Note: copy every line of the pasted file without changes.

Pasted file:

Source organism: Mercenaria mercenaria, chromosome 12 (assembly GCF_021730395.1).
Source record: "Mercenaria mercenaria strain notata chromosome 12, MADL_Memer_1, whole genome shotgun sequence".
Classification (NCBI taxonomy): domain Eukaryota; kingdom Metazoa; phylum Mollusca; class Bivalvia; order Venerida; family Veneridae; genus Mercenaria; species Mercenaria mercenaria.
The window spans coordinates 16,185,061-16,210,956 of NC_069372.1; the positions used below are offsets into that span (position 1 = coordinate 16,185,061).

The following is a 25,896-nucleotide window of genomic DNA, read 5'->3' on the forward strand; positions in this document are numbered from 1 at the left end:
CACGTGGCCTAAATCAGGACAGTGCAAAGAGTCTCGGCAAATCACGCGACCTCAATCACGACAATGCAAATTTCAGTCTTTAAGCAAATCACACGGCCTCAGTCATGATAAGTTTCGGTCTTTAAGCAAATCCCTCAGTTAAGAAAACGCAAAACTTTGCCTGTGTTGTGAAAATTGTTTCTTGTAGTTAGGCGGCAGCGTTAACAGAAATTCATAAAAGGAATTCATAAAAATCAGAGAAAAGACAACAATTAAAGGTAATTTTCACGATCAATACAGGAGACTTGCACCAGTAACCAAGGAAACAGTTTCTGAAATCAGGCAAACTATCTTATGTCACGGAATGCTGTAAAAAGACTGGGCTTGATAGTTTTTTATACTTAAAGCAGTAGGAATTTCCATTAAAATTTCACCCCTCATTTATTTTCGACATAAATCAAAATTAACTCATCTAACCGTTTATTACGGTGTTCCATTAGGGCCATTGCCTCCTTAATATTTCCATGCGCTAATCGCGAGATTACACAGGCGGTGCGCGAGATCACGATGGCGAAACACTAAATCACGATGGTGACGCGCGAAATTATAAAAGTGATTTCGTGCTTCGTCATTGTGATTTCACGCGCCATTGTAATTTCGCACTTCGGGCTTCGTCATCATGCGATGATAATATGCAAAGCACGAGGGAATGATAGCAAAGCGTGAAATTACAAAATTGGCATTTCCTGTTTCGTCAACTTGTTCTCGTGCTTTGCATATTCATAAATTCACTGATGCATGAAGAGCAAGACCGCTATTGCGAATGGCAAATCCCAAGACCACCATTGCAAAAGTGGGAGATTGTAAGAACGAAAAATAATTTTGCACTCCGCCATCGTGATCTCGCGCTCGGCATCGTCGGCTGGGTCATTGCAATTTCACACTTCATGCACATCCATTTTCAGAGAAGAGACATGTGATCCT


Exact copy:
Source organism: Mercenaria mercenaria, chromosome 12 (assembly GCF_021730395.1).
Source record: "Mercenaria mercenaria strain notata chromosome 12, MADL_Memer_1, whole genome shotgun sequence".
Classification (NCBI taxonomy): domain Eukaryota; kingdom Metazoa; phylum Mollusca; class Bivalvia; order Venerida; family Veneridae; genus Mercenaria; species Mercenaria mercenaria.
The window spans coordinates 16,185,061-16,210,956 of NC_069372.1; the positions used below are offsets into that span (position 1 = coordinate 16,185,061).

The following is a 25,896-nucleotide window of genomic DNA, read 5'->3' on the forward strand; positions in this document are numbered from 1 at the left end:
CACGTGGCCTAAATCAGGACAGTGCAAAGAGTCTCGGCAAATCACGCGACCTCAATCACGACAATGCAAATTTCAGTCTTTAAGCAAATCACACGGCCTCAGTCATGATAAGTTTCGGTCTTTAAGCAAATCCCTCAGTTAAGAAAACGCAAAACTTTGCCTGTGTTGTGAAAATTGTTTCTTGTAGTTAGGCGGCAGCGTTAACAGAAATTCATAAAAGGAATTCATAAAAATCAGAGAAAAGACAACAATTAAAGGTAATTTTCACGATCAATACAGGAGACTTGCACCAGTAACCAAGGAAACAGTTTCTGAAATCAGGCAAACTATCTTATGTCACGGAATGCTGTAAAAAGACTGGGCTTGATAGTTTTTTATACTTAAAGCAGTAGGAATTTCCATTAAAATTTCACCCCTCATTTATTTTCGACATAAATCAAAATTAACTCATCTAACCGTTTATTACGGTGTTCCATTAGGGCCATTGCCTCCTTAATATTTCCATGCGCTAATCGCGAGATTACACAGGCGGTGCGCGAGATCACGATGGCGAAACACTAAATCACGATGGTGACGCGCGAAATTATAAAAGTGATTTCGTGCTTCGTCATTGTGATTTCACGCGCCATTGTAATTTCGCACTTCGGGCTTCGTCATCATGCGATGATAATATGCAAAGCACGAGGGAATGATAGCAAAGCGTGAAATTACAAAATTGGCATTTCCTGTTTCGTCAACTTGTTCTCGTGCTTTGCATATTCATAAATTCACTGATGCATGAAGAGCAAGACCGCTATTGCGAATGGCAAATCCCAAGACCACCATTGCAAAAGTGGGAGATTGTAAGAACGAAAAATAATTTTGCACTCCGCCATCGTGATCTCGCGCTCGGCATCGTCGGCTGGGTCATTGCAATTTCACACTTCATGCACATCCATTTTCAGAGAAGAGACATGTGATCCT